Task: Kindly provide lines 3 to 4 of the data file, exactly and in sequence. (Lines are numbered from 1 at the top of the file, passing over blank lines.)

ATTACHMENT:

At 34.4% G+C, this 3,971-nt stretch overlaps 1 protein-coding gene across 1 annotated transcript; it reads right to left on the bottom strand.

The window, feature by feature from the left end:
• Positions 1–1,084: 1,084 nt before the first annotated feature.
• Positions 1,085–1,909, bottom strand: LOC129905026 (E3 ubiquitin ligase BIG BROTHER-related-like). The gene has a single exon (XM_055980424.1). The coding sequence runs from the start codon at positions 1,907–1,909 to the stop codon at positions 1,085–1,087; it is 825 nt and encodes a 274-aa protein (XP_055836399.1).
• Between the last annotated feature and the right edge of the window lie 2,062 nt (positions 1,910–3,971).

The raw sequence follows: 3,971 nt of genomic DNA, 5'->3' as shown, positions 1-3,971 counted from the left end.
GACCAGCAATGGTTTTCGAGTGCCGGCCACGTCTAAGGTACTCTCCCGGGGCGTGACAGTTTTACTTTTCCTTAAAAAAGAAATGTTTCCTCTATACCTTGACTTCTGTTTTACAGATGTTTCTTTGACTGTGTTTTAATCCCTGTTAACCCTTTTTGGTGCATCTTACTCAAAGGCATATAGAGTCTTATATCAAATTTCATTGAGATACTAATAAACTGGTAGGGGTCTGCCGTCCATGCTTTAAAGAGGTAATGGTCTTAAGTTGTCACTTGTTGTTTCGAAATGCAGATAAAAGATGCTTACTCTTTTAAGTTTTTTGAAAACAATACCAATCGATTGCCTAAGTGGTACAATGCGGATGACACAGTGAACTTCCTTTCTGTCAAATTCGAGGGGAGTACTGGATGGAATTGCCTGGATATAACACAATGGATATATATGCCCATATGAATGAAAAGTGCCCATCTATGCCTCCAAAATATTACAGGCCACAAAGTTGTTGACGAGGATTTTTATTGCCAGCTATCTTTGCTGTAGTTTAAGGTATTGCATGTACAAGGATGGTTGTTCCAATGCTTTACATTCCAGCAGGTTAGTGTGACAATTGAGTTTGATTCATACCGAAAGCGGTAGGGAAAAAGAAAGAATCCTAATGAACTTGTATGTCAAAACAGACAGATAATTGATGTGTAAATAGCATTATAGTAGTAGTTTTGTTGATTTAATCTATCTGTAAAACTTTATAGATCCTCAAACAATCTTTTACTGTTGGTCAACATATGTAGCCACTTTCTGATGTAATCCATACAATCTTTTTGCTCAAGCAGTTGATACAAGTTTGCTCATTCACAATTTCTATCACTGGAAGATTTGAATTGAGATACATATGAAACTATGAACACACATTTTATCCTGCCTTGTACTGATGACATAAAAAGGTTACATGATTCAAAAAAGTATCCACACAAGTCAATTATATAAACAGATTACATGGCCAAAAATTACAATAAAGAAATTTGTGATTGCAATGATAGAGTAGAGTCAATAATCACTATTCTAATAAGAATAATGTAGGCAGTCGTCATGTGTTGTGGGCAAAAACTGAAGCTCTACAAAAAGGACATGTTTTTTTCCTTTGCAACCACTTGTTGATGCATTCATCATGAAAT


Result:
• Positions 1–1,084: 1,084 nt before the first annotated feature.
• Positions 1,085–1,909, bottom strand: LOC129905026 (E3 ubiquitin ligase BIG BROTHER-related-like). The gene has a single exon (XM_055980424.1). The coding sequence runs from the start codon at positions 1,907–1,909 to the stop codon at positions 1,085–1,087; it is 825 nt and encodes a 274-aa protein (XP_055836399.1).